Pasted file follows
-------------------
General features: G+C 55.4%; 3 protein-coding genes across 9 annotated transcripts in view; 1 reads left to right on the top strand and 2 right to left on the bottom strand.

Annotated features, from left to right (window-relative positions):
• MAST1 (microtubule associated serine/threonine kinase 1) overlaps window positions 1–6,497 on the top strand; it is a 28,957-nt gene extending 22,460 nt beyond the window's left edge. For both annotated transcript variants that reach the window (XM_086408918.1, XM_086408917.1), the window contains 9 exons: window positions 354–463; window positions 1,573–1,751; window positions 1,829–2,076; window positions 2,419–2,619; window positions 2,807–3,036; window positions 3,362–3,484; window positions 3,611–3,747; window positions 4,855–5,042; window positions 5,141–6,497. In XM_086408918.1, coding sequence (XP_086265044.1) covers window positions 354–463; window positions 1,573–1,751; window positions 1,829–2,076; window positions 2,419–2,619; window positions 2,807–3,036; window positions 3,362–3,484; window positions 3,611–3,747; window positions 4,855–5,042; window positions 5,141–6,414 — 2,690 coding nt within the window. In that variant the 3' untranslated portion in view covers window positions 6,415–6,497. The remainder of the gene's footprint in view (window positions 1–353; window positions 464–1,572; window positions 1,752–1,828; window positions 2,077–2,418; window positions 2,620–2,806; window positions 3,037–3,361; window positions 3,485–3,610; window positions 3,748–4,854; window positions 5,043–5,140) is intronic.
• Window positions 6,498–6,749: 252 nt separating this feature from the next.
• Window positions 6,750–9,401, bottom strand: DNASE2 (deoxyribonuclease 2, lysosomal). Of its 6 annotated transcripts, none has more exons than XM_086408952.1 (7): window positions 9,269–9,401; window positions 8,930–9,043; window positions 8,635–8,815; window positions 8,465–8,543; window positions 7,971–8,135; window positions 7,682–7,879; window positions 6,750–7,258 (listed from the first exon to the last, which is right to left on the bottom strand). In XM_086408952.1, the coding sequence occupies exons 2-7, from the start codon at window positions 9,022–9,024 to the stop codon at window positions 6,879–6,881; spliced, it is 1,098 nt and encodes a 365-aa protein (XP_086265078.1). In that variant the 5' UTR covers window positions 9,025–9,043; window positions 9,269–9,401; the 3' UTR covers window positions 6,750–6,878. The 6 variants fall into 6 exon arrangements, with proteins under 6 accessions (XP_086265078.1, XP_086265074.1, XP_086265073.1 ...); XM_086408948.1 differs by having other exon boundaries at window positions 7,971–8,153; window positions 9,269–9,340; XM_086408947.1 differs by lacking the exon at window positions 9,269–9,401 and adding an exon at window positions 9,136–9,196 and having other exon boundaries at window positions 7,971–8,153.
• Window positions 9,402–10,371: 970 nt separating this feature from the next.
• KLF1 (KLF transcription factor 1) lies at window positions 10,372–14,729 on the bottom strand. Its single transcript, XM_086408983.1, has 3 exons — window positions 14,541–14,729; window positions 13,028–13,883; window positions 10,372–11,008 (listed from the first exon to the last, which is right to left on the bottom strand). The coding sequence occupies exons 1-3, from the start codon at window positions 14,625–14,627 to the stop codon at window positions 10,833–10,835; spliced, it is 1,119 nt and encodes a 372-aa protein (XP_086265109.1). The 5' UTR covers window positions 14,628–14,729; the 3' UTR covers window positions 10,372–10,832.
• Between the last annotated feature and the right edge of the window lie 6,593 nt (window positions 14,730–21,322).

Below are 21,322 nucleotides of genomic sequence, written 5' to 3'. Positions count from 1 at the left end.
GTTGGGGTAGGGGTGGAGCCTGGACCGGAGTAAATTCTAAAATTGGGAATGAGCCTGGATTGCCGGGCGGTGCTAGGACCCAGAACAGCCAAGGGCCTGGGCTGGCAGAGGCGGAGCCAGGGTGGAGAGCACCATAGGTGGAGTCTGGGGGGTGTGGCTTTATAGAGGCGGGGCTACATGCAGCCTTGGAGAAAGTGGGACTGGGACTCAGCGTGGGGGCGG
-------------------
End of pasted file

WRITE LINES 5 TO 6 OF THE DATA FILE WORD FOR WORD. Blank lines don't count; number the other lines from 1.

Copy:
• Window positions 6,750–9,401, bottom strand: DNASE2 (deoxyribonuclease 2, lysosomal). Of its 6 annotated transcripts, none has more exons than XM_086408952.1 (7): window positions 9,269–9,401; window positions 8,930–9,043; window positions 8,635–8,815; window positions 8,465–8,543; window positions 7,971–8,135; window positions 7,682–7,879; window positions 6,750–7,258 (listed from the first exon to the last, which is right to left on the bottom strand). In XM_086408952.1, the coding sequence occupies exons 2-7, from the start codon at window positions 9,022–9,024 to the stop codon at window positions 6,879–6,881; spliced, it is 1,098 nt and encodes a 365-aa protein (XP_086265078.1). In that variant the 5' UTR covers window positions 9,025–9,043; window positions 9,269–9,401; the 3' UTR covers window positions 6,750–6,878. The 6 variants fall into 6 exon arrangements, with proteins under 6 accessions (XP_086265078.1, XP_086265074.1, XP_086265073.1 ...); XM_086408948.1 differs by having other exon boundaries at window positions 7,971–8,153; window positions 9,269–9,340; XM_086408947.1 differs by lacking the exon at window positions 9,269–9,401 and adding an exon at window positions 9,136–9,196 and having other exon boundaries at window positions 7,971–8,153.
• Window positions 9,402–10,371: 970 nt separating this feature from the next.